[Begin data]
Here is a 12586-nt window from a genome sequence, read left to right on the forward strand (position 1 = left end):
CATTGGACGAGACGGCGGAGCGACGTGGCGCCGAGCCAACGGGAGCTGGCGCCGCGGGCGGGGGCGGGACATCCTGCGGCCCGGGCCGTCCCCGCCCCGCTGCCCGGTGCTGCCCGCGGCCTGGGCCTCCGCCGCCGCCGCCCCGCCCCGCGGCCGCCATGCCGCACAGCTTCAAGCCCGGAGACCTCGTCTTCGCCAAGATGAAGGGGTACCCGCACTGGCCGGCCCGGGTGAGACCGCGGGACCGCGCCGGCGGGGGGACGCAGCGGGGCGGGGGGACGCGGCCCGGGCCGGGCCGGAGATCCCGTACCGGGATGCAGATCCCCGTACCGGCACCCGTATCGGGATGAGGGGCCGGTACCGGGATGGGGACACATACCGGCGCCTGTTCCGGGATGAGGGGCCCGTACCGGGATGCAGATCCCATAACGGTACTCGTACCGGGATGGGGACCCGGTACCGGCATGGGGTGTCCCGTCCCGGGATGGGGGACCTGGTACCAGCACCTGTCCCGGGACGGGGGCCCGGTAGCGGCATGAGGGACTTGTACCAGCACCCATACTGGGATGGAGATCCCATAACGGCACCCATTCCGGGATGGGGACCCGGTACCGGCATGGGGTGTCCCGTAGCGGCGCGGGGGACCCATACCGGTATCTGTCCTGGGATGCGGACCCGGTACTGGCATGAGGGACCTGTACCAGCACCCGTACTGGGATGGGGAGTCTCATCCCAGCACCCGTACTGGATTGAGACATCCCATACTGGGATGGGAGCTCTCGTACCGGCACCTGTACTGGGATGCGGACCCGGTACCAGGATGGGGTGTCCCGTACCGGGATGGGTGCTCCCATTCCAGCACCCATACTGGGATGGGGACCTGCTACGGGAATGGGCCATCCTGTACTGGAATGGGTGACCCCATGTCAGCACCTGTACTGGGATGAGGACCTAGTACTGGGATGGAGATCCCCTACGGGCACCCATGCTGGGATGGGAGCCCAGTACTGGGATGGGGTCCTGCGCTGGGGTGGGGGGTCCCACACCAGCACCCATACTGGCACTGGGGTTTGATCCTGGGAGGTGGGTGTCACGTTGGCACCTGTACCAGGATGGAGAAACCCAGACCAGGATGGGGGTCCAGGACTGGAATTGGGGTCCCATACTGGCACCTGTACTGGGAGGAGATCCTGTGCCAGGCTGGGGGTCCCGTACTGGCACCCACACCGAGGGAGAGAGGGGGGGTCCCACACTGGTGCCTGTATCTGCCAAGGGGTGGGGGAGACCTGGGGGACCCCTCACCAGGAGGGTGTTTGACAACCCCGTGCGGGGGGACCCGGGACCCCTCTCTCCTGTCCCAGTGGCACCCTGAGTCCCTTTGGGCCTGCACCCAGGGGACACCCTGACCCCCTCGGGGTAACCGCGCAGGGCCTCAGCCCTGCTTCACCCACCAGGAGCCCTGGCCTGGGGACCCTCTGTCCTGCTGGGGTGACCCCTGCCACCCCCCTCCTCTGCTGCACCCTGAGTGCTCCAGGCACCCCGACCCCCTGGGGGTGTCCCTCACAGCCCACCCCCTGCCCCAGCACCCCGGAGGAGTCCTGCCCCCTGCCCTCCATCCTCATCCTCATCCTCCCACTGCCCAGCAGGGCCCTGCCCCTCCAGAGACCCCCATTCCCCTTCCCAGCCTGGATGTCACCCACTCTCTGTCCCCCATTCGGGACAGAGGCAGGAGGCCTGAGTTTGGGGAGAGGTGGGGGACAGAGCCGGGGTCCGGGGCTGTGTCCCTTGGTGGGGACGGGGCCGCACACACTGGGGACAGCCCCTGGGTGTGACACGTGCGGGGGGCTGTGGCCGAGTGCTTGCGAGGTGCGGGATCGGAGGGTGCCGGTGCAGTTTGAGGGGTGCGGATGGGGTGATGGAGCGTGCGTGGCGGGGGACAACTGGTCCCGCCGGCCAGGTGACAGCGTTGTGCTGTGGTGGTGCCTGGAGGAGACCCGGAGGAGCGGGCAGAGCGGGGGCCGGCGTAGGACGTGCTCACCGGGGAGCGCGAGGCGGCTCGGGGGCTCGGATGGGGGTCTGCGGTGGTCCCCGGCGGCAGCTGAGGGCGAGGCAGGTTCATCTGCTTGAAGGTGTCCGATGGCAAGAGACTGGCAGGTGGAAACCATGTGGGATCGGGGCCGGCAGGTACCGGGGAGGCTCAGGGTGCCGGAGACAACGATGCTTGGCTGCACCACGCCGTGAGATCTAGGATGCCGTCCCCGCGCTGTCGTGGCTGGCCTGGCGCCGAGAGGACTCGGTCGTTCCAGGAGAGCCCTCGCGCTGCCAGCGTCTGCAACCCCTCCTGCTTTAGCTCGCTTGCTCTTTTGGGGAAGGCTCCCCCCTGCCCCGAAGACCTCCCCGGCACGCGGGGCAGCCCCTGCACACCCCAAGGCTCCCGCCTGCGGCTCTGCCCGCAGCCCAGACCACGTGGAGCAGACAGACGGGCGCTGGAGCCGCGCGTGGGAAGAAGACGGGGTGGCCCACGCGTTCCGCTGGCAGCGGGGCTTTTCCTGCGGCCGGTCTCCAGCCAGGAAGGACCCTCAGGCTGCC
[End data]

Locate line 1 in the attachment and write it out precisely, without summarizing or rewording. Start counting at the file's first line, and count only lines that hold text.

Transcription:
Here is a 12586-nt window from a genome sequence, read left to right on the forward strand (position 1 = left end):